• Manufacturer's UI Currently runs on top of WindowsCE
    • Audio and video capture with media geotagging
    • Electronic compass (tri-axis)
    • Barometric sensor
    • Waterproof to IPX7

    It has a touchscreen interface but also has hardware buttons to allow you to get to information and commonly used functions quickly. This is important for people like me who use these off road (Jeep, Camping, Motorcycle, etc.) and don't want to scratch the screen with grit and don't want to fumble with or drop a stylus in the sand. With the exception of the better quality GPS receiver chip-set, antenna and GPS-specific hardware buttons it's not a far leap away from a PDA form factor especially if you add wireless.

    Idea #1 - Utilize a GPS-centric build of WebOS:
    I believe there's an opportunity for a card UI metaphor to replace the clunky page views that a lot of people have to fudge with on every single handheld out there. Garmin and Magellan have never really understood modality in the UI context and continue to show it in even their latest devices. They're just unreasonable to deal with sometimes to the point you'd think NONE of the design team had ever actually used a GPS or a map in the field before much less let a focus group get within 10ft of the device.

    WebOS is highly customizable. Even the handhelds have a ton of real-time data to query off of so if you add in the idea of UI patches (Official/Homebrew) there's a potential for "cool" there.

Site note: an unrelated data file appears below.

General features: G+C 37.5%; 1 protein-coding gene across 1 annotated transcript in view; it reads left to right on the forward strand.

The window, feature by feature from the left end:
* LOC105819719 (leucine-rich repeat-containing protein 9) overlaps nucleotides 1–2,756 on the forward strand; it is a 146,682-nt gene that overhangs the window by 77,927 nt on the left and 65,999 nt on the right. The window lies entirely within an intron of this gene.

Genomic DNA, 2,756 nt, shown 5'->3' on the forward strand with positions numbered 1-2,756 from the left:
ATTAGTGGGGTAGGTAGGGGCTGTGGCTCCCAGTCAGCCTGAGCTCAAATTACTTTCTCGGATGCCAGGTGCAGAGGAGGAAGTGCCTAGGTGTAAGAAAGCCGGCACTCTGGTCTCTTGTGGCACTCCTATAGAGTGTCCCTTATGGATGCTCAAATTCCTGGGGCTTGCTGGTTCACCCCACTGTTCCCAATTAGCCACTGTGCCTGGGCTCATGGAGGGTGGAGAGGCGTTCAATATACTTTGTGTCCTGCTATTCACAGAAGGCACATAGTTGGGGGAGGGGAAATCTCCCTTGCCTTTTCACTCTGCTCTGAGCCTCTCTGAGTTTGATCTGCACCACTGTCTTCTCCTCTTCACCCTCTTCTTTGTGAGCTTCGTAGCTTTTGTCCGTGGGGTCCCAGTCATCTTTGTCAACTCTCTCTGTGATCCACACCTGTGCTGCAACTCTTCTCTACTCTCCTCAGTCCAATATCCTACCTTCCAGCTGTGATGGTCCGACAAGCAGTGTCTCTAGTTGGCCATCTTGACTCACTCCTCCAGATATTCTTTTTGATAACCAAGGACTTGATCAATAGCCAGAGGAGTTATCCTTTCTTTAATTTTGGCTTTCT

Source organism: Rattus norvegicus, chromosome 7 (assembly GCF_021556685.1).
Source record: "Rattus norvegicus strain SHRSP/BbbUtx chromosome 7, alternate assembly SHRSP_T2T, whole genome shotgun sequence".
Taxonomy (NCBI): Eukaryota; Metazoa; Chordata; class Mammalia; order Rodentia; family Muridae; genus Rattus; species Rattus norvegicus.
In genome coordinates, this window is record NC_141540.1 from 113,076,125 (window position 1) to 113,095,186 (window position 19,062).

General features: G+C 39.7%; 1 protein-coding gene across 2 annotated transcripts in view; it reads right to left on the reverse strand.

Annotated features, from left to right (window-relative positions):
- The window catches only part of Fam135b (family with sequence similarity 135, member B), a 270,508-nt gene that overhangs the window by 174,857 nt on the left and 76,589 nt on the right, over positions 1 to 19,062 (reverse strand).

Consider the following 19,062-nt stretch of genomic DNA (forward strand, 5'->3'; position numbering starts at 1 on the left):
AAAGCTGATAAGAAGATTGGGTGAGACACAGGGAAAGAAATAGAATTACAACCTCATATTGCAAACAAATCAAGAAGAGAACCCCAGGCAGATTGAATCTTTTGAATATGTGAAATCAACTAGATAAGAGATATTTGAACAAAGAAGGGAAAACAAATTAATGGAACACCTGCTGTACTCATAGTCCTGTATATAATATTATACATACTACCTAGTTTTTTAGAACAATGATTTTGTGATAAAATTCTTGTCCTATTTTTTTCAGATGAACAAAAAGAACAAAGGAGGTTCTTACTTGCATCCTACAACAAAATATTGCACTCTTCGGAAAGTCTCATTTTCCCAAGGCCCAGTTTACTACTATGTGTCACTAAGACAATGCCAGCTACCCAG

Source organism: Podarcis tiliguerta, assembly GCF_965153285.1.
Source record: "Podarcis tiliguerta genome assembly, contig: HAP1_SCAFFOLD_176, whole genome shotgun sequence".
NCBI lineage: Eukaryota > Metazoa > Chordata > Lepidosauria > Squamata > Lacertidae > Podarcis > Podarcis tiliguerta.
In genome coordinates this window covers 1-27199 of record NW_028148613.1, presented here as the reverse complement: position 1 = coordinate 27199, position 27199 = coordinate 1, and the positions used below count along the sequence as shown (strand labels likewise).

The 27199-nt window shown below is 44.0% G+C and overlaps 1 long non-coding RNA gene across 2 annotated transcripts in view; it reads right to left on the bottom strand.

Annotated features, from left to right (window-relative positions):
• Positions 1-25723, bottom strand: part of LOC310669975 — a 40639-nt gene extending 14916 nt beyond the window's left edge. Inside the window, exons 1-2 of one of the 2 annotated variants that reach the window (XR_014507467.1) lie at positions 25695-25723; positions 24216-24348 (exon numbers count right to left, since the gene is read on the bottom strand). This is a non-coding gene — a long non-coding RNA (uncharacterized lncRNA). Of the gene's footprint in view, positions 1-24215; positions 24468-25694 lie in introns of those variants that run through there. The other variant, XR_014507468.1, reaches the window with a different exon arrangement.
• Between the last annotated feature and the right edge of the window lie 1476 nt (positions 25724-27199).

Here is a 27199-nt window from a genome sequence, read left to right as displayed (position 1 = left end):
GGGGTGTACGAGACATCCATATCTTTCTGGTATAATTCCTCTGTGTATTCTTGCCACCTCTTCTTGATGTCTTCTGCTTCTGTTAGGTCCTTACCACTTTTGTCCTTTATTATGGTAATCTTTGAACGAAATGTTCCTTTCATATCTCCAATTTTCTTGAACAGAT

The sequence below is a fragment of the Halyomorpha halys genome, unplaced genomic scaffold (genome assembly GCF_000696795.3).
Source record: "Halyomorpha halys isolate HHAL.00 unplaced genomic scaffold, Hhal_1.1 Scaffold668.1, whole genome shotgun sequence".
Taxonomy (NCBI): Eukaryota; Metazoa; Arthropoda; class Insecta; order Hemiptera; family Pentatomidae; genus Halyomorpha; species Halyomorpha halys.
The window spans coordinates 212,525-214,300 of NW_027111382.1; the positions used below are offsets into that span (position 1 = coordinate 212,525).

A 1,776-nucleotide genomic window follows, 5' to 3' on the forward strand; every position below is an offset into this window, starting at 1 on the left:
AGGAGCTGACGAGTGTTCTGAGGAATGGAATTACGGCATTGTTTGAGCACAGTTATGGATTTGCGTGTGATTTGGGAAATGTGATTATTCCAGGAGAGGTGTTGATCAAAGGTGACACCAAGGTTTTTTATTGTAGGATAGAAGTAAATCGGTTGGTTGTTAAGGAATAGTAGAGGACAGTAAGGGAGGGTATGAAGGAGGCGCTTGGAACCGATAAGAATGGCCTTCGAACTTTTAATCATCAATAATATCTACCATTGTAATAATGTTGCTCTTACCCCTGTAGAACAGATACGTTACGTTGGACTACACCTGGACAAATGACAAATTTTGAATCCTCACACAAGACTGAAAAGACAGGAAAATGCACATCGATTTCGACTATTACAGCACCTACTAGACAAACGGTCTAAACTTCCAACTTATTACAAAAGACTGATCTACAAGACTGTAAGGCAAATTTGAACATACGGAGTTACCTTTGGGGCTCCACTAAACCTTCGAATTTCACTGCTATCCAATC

WebOS lends itself well to coupling with task-specific hardware controls so no big deal there.

    Quote Originally Posted by Martin Blank View Post
    They do some great things, but the memory requirements are enormous.
    Agreed and that will never really go away. There are definitely options out there and some considerations to make about cache management of all these data sets. Here are a couple; One we're all familiar with followed by another that is rightly making it's way towards the forefront but really struggling to do so in a useful way.

    Vector Data:
    This data though compressible, can take on all kinds of forms depending on your intended use. Most people want to see roads, gas stations, hotels, etc. Some people want topographical detail, elevation, trails, other points of interest or proprietary data. It could be used for professional fieldwork to locate things like underground gas lines and reservoirs and a whole host of others things.

    Raster Imagery:
    Satellite views, weather views, views based on maps like topo quads or any other proprietary data. Like vector data it could be used for professional fieldwork to locate things like underground gas lines and reservoirs and a whole host of others things, blah, blah, blah.